FDA Approves Idelalisib for Three Types of Blood Cancers

Key Points

  • The FDA has approved idelalisib in combination with rituximab for patients with relapsed chronic lymphocytic leukemia.
  • Idelalisib has also received accelerated approval for patients with relapsed follicular B-cell non-Hodgkin lymphoma and relapsed small lymphocytic lymphoma who have received at least two prior therapies.

The U.S. Food and Drug Administration (FDA) has approved idelalisib (Zydelig) for the treatment of patients with three types of blood cancers.

Idelalisib is being granted traditional approval to treat patients with relapsed chronic lymphocytic leukemia (CLL). Used in combination with rituximab (Rituxan), idelalisib is to be used in patients for whom rituximab alone would be considered appropriate therapy due to other existing comorbidities. Idelalisib is the fifth new drug with Breakthrough Therapy designation to be approved by the FDA and the third drug with this designation approved to treat CLL.

The FDA is also granting idelalisib accelerated approval to treat patients with relapsed follicular B-cell non-Hodgkin lymphoma and relapsed small lymphocytic lymphoma. Idelalisib is intended to be used in patients who have received at least two prior systemic therapies.

Progress in CLL

“In less than a year, we have seen considerable progress in the availability of treatments for chronic lymphocytic leukemia,” said Richard Pazdur, MD, Director of the Office of Hematology and Oncology Products in the FDA’s Center for Drug Evaluation and Research.

The FDA approved obinutuzumab (Gazyva) in November 2013, ibrutinib (Imbruvica) in February 2014, and a new use for ofatumumab (Arzerra) in April 2014 to treat CLL. Both obinutuzumab and ofatumumab also received Breakthrough Therapy designation for this indication. Like the other two drugs, idelalisib was also granted Orphan Drug designation because it is intended to treat a rare disease.

Idelalisb’s safety and effectiveness to treat relapsed CLL were established in a clinical trial of 220 participants who were randomly assigned to receive idelalisib and rituximab or placebo and rituximab. The trial was stopped for efficacy following the first prespecified interim analysis point, which showed participants treated with idelalisib and rituximab had a median progression-free survival of 10.7 months compared to about 5.5 months for participants treated with placebo and rituximab. Results from a second interim analysis continued to show a statistically significant improvement for idelalisib and rituximab over placebo and rituximab.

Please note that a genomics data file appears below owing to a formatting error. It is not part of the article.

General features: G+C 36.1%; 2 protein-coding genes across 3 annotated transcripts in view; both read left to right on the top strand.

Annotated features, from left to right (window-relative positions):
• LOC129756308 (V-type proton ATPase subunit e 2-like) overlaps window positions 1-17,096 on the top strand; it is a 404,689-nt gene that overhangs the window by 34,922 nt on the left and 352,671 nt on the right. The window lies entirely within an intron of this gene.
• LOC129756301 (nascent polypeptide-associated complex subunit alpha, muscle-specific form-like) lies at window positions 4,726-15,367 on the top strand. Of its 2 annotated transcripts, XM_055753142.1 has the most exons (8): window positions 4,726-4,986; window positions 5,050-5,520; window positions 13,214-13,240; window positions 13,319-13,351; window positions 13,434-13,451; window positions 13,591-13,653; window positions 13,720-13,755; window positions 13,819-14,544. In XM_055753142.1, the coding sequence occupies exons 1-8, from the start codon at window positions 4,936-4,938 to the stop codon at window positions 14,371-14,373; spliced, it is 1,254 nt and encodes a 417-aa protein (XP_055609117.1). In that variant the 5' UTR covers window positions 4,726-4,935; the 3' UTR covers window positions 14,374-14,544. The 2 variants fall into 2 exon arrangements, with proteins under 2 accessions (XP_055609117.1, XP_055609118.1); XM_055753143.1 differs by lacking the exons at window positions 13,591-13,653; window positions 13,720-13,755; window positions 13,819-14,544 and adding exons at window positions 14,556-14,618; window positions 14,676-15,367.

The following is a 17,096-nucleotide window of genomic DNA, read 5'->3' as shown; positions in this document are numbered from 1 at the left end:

New Indications for Non-Hodgkin Lymphomas

Idelalisib’s safety and effectiveness to treat relapsed follicular lymphoma and relapsed small lymphocytic lymphoma were established in a clinical trial with 123 participants with indolent non-Hodgkin lymphomas. All participants were treated with idelalisib and were evaluated for objective response rate. Results showed 54% of participants with relapsed follicular lymphoma and 58% of participants with small lymphocytic lymphoma experienced complete or partial disappearance of their cancer.

The FDA is approving idelalisib to treat follicular lymphoma and small lymphocytic lymphoma under the agency’s accelerated approval program, which allows approval of a drug to treat a serious or life-threatening disease based on clinical data showing the drug has an effect on a surrogate endpoint reasonably likely to predict clinical benefit to patients. This program provides earlier patient access to promising new drugs while the company conducts confirmatory clinical trials.

Side Effects

Idelalisib carries a Boxed Warning alerting patients and health-care professionals of fatal and serious toxicities including liver toxicity, diarrhea and colitis, pneumonitis, and intestinal perforation that can occur in idelalisib-treated patients. Idelalisib is also being approved with a Risk Evaluation and Mitigation Strategy (REMS) comprised of a communication plan to ensure health-care providers who are likely to prescribe idelalisib are fully informed about these risks.

Common side effects include diarrhea, pyrexia, fatigue, nausea, cough, pneumonia, abdominal pain, chills, and rash. Common laboratory abnormalities include neutropenia, hypertriglyceridemia, hyperglycemia, and elevated levels of liver enzymes.

The content in this post has not been reviewed by the American Society of Clinical Oncology, Inc. (ASCO®) and does not necessarily reflect the ideas and opinions of ASCO®.


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